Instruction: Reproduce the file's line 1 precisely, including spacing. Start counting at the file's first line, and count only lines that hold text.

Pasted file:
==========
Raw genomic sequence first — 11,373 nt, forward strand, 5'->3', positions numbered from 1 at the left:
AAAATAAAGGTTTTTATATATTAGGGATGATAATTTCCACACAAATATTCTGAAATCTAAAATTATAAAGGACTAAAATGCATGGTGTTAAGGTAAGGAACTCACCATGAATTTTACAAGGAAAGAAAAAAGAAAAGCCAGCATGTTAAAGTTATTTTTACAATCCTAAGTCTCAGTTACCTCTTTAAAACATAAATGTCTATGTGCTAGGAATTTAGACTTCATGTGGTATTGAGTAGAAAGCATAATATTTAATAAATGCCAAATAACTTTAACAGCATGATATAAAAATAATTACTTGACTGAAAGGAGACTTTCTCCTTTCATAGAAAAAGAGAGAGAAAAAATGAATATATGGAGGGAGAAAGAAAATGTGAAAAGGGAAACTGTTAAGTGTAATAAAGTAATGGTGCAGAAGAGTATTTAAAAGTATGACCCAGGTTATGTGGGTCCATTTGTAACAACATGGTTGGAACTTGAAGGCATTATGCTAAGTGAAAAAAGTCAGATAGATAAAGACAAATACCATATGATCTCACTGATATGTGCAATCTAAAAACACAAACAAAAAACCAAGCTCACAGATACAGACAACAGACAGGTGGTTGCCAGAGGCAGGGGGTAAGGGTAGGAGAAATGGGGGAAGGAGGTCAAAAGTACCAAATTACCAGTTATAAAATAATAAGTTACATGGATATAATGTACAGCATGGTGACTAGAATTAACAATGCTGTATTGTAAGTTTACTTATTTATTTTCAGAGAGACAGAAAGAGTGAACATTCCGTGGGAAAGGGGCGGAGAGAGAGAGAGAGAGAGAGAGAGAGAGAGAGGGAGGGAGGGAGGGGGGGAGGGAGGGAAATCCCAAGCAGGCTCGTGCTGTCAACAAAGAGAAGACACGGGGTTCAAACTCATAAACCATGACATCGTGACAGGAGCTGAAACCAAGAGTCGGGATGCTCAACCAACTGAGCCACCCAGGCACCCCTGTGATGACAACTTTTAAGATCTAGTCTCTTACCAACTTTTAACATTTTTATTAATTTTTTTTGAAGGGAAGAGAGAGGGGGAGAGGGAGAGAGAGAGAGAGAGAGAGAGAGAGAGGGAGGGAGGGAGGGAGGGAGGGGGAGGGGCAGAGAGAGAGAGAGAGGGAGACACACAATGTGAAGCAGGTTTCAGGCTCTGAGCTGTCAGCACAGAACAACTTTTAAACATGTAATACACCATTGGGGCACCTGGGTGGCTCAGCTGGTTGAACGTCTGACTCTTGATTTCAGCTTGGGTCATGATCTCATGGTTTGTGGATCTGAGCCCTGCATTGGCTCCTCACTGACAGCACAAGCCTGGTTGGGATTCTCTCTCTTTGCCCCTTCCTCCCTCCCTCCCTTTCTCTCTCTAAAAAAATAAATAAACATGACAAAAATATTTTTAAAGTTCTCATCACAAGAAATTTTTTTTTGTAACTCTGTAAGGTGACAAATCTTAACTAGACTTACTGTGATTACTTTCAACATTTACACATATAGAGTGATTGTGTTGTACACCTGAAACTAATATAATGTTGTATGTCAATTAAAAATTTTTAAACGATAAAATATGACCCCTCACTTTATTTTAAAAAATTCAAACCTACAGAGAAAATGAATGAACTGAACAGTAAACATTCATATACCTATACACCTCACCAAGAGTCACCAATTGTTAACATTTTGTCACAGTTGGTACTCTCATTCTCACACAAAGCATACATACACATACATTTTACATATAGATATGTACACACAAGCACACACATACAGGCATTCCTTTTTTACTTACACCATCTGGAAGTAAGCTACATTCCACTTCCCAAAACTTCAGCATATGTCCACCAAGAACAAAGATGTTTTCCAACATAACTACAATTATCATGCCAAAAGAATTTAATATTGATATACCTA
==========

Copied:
Raw genomic sequence first — 11,373 nt, forward strand, 5'->3', positions numbered from 1 at the left: